So often it seems that when we find ourselves or our organization in trouble, we pounce on the safe, the familiar, the obvious, while ignoring the root cause.
When I was an executive at Sears I remember how senior management spent the better part of a year working on ways to close stores, slash expenses and prune unproductive product lines. Much of this needed to be done–and we had been through this sort of exercise before–but the overwhelming reason that we were sinking was not because our expenses were too high, but rather because our sales productivity was abysmal and our growth potential was non-existent. Bailing doesn’t fix the hole.
Today, driven primarily by the growing influence of e-commerce, leadership at just about every retail brand is struggling with “right-sizing” their overall store count and determining how big–or more accurately, how small–their stores should be.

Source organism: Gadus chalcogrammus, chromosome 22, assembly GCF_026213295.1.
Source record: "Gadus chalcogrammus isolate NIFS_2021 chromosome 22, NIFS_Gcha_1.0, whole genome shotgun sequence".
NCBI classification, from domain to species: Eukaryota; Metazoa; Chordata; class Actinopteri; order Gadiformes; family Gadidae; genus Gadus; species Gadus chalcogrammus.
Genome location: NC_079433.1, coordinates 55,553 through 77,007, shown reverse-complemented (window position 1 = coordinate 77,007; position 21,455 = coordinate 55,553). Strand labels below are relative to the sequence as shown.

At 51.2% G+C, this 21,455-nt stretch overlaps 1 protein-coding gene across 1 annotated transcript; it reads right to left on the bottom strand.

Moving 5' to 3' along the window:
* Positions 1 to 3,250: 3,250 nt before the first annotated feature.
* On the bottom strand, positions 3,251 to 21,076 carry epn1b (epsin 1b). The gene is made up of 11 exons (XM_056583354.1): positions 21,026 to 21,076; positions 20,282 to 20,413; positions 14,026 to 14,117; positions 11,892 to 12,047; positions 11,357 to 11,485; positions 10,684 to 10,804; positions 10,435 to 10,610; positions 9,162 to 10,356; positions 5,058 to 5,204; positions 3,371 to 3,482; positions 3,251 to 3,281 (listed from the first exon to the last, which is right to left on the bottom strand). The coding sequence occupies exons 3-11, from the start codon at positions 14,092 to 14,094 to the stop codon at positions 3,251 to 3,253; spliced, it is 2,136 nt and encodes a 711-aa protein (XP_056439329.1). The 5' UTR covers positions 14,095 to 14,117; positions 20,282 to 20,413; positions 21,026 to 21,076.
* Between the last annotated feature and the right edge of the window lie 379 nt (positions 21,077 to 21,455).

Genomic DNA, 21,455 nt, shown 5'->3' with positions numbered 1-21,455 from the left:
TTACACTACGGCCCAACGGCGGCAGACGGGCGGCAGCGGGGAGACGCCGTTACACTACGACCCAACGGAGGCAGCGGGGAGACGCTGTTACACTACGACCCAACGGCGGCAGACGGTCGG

Again, this can be a worthwhile endeavor. Yet for many retailers the reason they feel compelled to take an axe to their retail footprint has more to do with a weak value proposition than it does with having fundamentally too many stores or because individual locations can’t be productive at their current square footage. For some, closing certain locations and scaling back the size of existing units will only serve to accelerate their decline. Bailing doesn’t fix the hole.
Eating better and getting regular exercise beats any binge diet.
A customer lost is almost impossible to win back.
Brands can rarely can cost cut their way to prosperity.
As it turns out, prevention is better than remediation.
Eventually we need to address the root cause of our lack of buoyancy.
Of course that presumes we don’t run out of time.